Another aspect is ensuring the quality and reliability of data. Telcos have built the traditional data warehouse in Frankensteinian approach as the business was growing organically or through mergers and acquisitions. And still data analytics teams spend a lot of time reconciling different definitions of KPIs across various analytics systems. It has to give way to a more nimble footed approach, where required data for analytics can be integrated and accessed in a short time. Thanks to the capabilities of new age analytics tools, the barriers of consumer privacy and data security seems to be no more a show-stopper now.
How do you see the analytics landscape evolving in the next few years?
What analytics delivers to the telcos is the ability to make smarter decisions faster. Its scope could extend from in the moment of truth decisions taken on customer touch points, to the strategic decisions made by the CXOs. There are two important sides to the evolutionary landscape. On one side, an increasing emphasis will be laid on the ownership of analytics function and on the other side the usage of insights from analytics will become widespread across department/functions.
As analytics is fast emerging as a core competency and competitive differentiator for telcos, its importance has risen to the executive level. CAO (Chief Analytics Officer) and CDO (Chief Data Officer) are emerging as senior business executives responsible for creating the analytics strategy to drive digital business transformation. In near future, these executives will be seen directly reporting to the CEO with an organization-wide executive authority for data and analytics, having a clear mandate to foster collaboration across departments in making smarter and faster decisions.
On the usage aspect, the analytics progression into the future will be guided by how the analytics practice is adopted by multiple teams for different objectives. The evolution of self-service analytics tools will allow people with very little knowledge of analytics to use advanced analytics and gain benefits from them. However, the need for specialists will not go away, in fact that will rise further to ensure they manage and provide the whole infrastructure and foundation for decision making across the organisation. Use cases will extend beyond telecom business to digital business and connected world, creating new business models and partnerships for telcos.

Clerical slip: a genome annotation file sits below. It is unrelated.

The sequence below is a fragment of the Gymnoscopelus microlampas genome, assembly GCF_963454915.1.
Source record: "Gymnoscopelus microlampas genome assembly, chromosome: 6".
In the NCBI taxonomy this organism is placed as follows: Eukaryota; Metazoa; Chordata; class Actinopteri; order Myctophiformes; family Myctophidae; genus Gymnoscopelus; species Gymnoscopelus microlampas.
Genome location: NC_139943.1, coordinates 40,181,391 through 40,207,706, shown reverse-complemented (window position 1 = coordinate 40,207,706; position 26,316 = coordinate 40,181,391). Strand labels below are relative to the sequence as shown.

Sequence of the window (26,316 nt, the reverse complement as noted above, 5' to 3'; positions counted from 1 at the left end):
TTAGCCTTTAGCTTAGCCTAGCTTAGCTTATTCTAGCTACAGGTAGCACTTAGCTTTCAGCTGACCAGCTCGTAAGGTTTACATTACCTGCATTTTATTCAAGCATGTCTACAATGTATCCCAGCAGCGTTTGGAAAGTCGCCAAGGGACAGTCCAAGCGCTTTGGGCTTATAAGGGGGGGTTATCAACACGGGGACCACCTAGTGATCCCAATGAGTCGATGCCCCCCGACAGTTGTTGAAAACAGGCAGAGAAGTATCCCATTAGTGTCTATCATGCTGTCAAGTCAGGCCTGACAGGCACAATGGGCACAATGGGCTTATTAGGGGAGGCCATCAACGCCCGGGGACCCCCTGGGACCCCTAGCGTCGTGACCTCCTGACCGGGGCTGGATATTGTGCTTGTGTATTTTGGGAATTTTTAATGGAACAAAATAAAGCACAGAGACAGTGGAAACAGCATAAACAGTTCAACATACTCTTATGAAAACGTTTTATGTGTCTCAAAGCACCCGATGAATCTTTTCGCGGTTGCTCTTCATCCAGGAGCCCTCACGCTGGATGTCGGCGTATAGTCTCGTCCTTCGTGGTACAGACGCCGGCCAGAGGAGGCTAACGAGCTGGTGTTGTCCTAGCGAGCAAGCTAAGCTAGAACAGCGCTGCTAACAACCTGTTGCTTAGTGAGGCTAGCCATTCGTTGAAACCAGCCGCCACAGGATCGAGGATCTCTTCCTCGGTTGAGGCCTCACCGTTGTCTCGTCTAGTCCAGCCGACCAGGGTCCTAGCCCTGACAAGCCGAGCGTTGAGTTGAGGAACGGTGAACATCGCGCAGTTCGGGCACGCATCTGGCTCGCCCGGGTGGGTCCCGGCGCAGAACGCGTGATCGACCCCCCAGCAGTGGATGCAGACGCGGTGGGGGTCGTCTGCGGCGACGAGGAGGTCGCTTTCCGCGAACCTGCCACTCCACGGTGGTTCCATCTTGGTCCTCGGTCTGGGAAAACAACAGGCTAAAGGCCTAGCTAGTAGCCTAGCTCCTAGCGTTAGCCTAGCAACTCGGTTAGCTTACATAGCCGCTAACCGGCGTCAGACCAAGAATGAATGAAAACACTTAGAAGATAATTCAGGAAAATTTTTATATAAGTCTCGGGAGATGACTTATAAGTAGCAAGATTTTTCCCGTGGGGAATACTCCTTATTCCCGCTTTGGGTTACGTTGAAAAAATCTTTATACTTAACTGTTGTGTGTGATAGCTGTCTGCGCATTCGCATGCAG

Can you elaborate on some of those analytics driven monetisation opportunities for telcos?
Telcos have predominantly focused on customer value management (CVM). It has given them measurable revenue uplift as analytics improved their ability to micro-segment the base and to personalise offers and services over touch points across customer lifecycle. We are definitely seeing use cases like contextual marketing and churn detection maturing across the markets. With new customer engagement channels emerging like social media, a set of new use cases like social network analysis and sentiment analysis are showing lot of promise. We also expect the other departments and functions to take a cue from marketing and increase their analytics focus for operational and strategic decision making. It could find applications across optimising network utilization, customer care efficiency as well as sales and distribution network.
Going forward, analytics will transcend the realm of internal business workflows to enable telcos to profitably participate in the digital economy by offering innovative digital services on their own or in partnership with other enterprises.
The economics of data monetisation is changing dramatically with new business models predicated on new data sources and external monetisation use-cases. Some use-cases involve scenarios where consumer data is analysed to extract insights that can be monetized with other verticals, such as advertisers, healthcare industry, transportation players, government and retailers.
This Q&A was originally published in Vanillaplus Magazine